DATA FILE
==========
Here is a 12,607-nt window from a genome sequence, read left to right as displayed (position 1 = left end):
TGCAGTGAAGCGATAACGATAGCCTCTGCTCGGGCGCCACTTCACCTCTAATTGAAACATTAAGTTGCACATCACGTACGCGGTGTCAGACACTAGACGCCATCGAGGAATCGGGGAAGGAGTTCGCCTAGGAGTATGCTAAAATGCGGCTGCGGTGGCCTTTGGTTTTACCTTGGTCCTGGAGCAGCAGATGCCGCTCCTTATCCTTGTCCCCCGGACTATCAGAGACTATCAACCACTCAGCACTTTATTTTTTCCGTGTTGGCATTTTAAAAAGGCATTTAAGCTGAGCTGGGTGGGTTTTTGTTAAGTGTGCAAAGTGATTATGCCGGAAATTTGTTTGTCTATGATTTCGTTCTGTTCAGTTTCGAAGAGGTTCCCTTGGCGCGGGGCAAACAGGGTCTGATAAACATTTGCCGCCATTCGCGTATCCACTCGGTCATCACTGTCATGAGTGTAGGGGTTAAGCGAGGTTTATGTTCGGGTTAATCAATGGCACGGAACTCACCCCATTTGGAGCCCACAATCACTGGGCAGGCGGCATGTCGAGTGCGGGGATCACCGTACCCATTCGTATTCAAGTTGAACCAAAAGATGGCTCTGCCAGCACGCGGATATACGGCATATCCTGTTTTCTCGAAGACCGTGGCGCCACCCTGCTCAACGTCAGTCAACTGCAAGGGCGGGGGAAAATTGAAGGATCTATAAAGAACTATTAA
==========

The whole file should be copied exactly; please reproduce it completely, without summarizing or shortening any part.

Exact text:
Here is a 12,607-nt window from a genome sequence, read left to right as displayed (position 1 = left end):
TGCAGTGAAGCGATAACGATAGCCTCTGCTCGGGCGCCACTTCACCTCTAATTGAAACATTAAGTTGCACATCACGTACGCGGTGTCAGACACTAGACGCCATCGAGGAATCGGGGAAGGAGTTCGCCTAGGAGTATGCTAAAATGCGGCTGCGGTGGCCTTTGGTTTTACCTTGGTCCTGGAGCAGCAGATGCCGCTCCTTATCCTTGTCCCCCGGACTATCAGAGACTATCAACCACTCAGCACTTTATTTTTTCCGTGTTGGCATTTTAAAAAGGCATTTAAGCTGAGCTGGGTGGGTTTTTGTTAAGTGTGCAAAGTGATTATGCCGGAAATTTGTTTGTCTATGATTTCGTTCTGTTCAGTTTCGAAGAGGTTCCCTTGGCGCGGGGCAAACAGGGTCTGATAAACATTTGCCGCCATTCGCGTATCCACTCGGTCATCACTGTCATGAGTGTAGGGGTTAAGCGAGGTTTATGTTCGGGTTAATCAATGGCACGGAACTCACCCCATTTGGAGCCCACAATCACTGGGCAGGCGGCATGTCGAGTGCGGGGATCACCGTACCCATTCGTATTCAAGTTGAACCAAAAGATGGCTCTGCCAGCACGCGGATATACGGCATATCCTGTTTTCTCGAAGACCGTGGCGCCACCCTGCTCAACGTCAGTCAACTGCAAGGGCGGGGGAAAATTGAAGGATCTATAAAGAACTATTAA